| Published: September 08, 2020
Cyber wellness: balanced offline and online lives – the perspective of medical professionals towards new humanism
Research on social network sites has examined how people integrate offline and online life. But there is a lack of research with a particular emphasis on their communication for better health within health-related groups. In this paper, we examine how offline ties are almost non-existent, but online ties are strong in terms of the development of new humanism and in apparent social life. All of us today have a parallel existence even in the world of health information/misinformation. This shows up as our online identity on social media sites, discussion forums, learning communities and even personal health blogs and websites. Today using social media every day has become more of a need than a choice in communication, where we are finding solutions to our health care needs in an ever-connected world. This study aims to demonstrate if it can do more harm than good, if we lose sight of the right motivations and values, and fail to create a balance between our online and offline lives from the perspective of medical professionals. The increased challenges such as cybercrimes, digital deceptions and more have its effect on cyber wellness. As we become more cyber-smart every day, we also become more cyber-endangered in living a healthy life. According to the Task Force on Cyber Wellness, cyber wellness is defined as ‘the positive well-being of Internet users and healthy cyberculture for the Internet community’. In this study, because the development of a cyber wellness culture is a complex, evolving and multi-tiered phenomenon, and the use of several theories addressing different constructs are indicated. Maslow’s Developmental Theory and Roger’s Theory of Diffusion of Innovation were the point of departure in this study. The study demonstrates how online lives of youth are moving towards an unhealthy life from the perspective of oral health medical professionals. Based on an online survey the study establishes how the majority (57%) the youth are abandoning the abstractions of structuralism and returning to performance that entails new humanism leading to healthier lives with the essence of the cyber experience that is fundamentally moral and ethically grounded in the digital space.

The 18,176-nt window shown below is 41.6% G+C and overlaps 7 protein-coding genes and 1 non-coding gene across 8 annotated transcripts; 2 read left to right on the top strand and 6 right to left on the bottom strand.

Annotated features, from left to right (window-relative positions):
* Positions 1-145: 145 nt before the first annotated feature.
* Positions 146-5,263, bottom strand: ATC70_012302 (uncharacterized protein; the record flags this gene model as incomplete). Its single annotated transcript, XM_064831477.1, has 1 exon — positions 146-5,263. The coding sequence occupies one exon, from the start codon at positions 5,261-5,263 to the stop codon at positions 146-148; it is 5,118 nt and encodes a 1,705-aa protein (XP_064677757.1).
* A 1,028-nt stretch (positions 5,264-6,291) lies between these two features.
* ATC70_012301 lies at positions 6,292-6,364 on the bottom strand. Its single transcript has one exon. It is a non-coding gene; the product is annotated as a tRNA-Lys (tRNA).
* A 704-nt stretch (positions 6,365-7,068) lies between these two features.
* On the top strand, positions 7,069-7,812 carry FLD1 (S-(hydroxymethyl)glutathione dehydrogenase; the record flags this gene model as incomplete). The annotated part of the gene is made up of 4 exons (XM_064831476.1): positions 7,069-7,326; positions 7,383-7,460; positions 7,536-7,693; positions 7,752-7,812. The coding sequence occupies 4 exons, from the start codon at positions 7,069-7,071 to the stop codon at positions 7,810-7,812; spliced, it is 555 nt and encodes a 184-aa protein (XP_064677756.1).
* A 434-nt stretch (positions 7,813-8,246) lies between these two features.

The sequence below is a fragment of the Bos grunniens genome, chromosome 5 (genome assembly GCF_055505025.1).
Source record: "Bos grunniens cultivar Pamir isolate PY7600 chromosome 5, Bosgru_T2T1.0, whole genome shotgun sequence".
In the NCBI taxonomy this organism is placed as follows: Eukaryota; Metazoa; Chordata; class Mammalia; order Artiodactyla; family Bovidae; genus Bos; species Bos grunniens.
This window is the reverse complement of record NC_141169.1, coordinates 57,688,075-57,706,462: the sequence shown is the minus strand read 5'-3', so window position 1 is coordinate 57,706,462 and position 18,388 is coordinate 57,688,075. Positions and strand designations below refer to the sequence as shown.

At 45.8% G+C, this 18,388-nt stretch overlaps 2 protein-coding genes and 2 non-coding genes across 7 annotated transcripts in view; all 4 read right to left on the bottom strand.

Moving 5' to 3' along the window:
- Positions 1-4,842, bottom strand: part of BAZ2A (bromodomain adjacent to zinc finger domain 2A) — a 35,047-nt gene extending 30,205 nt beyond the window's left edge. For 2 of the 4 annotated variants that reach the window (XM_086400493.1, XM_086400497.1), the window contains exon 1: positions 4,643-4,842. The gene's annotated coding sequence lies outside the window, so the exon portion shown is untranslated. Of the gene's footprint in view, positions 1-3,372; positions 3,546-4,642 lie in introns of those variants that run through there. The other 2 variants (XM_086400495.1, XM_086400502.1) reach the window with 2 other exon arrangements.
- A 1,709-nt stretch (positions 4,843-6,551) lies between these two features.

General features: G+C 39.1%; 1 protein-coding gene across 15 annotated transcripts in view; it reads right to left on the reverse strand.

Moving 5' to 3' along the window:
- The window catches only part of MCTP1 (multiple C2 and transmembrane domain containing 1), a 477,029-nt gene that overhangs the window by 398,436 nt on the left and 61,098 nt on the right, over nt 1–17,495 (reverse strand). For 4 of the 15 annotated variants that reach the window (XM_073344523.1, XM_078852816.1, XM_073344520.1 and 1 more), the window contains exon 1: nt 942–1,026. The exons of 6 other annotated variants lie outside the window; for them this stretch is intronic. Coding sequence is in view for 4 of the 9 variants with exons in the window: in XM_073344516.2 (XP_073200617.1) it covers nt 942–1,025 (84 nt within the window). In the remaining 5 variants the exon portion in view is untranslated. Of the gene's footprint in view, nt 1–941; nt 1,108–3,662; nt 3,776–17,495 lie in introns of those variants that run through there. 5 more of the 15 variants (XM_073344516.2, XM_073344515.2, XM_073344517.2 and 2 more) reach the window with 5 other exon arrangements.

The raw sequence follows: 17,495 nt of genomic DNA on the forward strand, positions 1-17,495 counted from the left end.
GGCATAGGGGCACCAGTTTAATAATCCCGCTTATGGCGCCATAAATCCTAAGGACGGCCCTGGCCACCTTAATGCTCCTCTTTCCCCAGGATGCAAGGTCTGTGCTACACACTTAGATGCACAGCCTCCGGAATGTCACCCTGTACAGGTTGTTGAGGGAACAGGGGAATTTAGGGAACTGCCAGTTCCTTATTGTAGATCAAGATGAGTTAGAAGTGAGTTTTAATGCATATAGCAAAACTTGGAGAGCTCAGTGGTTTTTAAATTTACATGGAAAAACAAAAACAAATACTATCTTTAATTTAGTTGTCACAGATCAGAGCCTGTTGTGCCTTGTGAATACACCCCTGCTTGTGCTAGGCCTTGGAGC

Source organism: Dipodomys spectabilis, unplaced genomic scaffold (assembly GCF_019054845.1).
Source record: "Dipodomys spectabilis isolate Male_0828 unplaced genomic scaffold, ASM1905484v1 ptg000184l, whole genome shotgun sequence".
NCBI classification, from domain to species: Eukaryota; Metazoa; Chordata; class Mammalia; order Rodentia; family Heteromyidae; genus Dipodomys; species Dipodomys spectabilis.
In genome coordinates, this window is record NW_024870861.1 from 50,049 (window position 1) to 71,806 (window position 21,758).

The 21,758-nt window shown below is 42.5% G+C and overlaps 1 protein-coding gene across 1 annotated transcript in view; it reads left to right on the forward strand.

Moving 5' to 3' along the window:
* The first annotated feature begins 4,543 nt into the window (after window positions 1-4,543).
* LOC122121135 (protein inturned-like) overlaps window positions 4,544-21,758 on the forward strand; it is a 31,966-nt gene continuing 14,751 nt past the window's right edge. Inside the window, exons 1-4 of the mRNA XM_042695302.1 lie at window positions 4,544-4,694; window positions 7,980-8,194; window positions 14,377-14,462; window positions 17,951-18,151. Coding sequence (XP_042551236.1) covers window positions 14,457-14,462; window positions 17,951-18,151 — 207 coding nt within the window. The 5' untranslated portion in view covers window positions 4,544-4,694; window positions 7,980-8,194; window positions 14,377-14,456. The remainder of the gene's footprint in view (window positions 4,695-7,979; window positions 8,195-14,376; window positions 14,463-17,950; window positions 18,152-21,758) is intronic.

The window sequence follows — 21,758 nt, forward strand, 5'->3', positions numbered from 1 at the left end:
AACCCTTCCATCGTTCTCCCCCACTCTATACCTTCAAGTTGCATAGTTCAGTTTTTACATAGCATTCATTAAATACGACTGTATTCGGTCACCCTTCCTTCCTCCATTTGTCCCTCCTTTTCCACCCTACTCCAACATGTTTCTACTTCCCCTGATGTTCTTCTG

This is an Open Access Research distributed under the terms of the Creative Commons Attribution License (www.creativecommons.org/licenses/by/2.0), which permits unrestricted use, distribution, and reproduction in any Medium, provided the original work is properly cited.
© 2020, Mulla S. & Bathija S.
Received: July 31, 2020; Revision Received: August 26, 2020; Accepted: September 08, 2020
Published in Volume 08, Issue 3, July-September, 2020